That is bad news for investors, but it is a positive situation for advisors, who can help turn this situation around, he and other Morningstar experts point out.
An economist with the Federal Reserve Bank of St. Louis, who spoke at the conference, said there were several factors that prompted him to “make the case for stronger growth in 2013.”
Kevin Kliesen, who shared his own views (not necessarily those of the Federal Reserve System), also cautioned “that economic momentum weakened over the last three months of 2012, though there were pockets of strength in key areas.”
Kliesen pointed out that the St. Louis Financial Stress Index, which tracks 17 indicators (including risk spreads), is now lower than its long-run average level. Plus, “Some calm has returned to European sovereign debt markets,” he said.
An additional positive factor is that business capital spending is rebounding, after remaining in a lull for most of 2012. “Financial market conditions are supportive of faster growth,” he said, “and there is not much worry about inflation in the near future.”
The economist shared three other sets of reasons behind his expectation that the economy will have a strong year in 2013: Consumer spending is improving, forecasters expect long-term interest rates to stay low, and household wealth should keep improving; housing fundamentals “look good,” inventories are low, prices are moving higher, labor markets are seeing improvement, and affordability is high; plus, housing growth is usually followed by growth in business capital spending.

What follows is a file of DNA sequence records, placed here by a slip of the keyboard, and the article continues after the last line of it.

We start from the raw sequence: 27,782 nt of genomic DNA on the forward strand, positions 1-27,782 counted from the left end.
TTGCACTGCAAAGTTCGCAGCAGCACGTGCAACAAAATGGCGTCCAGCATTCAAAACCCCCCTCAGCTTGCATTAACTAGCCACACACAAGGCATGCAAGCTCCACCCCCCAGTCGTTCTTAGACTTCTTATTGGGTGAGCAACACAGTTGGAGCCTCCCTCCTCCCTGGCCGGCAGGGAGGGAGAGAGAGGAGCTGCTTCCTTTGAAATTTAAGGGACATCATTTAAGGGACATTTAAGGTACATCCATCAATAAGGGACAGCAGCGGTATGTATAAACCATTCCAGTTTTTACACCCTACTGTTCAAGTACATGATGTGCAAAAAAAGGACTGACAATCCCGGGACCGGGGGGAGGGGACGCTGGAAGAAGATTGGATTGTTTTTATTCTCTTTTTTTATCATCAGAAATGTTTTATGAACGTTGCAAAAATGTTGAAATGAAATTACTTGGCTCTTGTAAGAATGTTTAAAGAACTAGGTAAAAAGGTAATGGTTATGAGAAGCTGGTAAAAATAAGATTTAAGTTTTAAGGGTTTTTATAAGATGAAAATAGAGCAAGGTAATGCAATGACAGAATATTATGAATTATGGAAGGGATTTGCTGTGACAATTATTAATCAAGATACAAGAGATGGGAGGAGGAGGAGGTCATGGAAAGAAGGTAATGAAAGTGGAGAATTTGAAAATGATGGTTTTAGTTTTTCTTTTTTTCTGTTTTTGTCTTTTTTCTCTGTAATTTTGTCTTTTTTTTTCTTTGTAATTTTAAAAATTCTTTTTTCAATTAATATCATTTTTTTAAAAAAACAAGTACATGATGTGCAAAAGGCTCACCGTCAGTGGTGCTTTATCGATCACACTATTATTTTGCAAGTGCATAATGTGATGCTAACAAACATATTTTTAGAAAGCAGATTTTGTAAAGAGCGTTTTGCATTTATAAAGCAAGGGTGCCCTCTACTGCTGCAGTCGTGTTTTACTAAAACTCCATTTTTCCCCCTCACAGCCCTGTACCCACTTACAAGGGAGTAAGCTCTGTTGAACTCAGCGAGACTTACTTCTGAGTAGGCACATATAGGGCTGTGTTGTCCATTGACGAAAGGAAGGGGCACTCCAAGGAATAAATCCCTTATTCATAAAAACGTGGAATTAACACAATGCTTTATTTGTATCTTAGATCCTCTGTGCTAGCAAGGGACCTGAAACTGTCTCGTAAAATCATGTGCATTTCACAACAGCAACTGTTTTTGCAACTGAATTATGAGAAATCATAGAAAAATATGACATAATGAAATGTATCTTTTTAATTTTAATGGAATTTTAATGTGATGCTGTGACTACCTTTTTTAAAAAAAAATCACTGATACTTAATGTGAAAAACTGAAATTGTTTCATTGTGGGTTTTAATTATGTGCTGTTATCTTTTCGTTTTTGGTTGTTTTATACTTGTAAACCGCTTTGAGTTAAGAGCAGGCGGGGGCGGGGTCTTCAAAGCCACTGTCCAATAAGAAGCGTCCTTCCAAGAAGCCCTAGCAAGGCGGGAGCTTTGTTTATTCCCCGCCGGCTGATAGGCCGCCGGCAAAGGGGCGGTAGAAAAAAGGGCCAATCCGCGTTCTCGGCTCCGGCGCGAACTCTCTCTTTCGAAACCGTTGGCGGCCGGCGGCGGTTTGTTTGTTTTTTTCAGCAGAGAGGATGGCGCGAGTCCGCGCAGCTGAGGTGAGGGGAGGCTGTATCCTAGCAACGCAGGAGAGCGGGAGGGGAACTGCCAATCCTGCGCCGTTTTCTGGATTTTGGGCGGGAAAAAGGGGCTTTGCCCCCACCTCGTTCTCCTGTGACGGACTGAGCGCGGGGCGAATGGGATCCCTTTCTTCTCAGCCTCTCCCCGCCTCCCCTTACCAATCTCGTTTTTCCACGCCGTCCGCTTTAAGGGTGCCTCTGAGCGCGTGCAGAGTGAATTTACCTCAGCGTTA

“It appears that most, if not all, of the excess housing inventory has been worked off,” Kliesen said. The economist also outlined several trends that do not bode well for the U.S. economy in the longer term.
One of his main concerns is the impact of the jump in the payroll tax, “which should have a significant impact on the low and middle strata of consumers.” Compounding that problem and its impact on growth will be fiscal policy, he noted. These shifts could lead to a 1.2% drop in consumption during the first half of 2013 and a 2.5% decline in the second half, said Kliesen, pointing to Goldman Sachs’ estimates.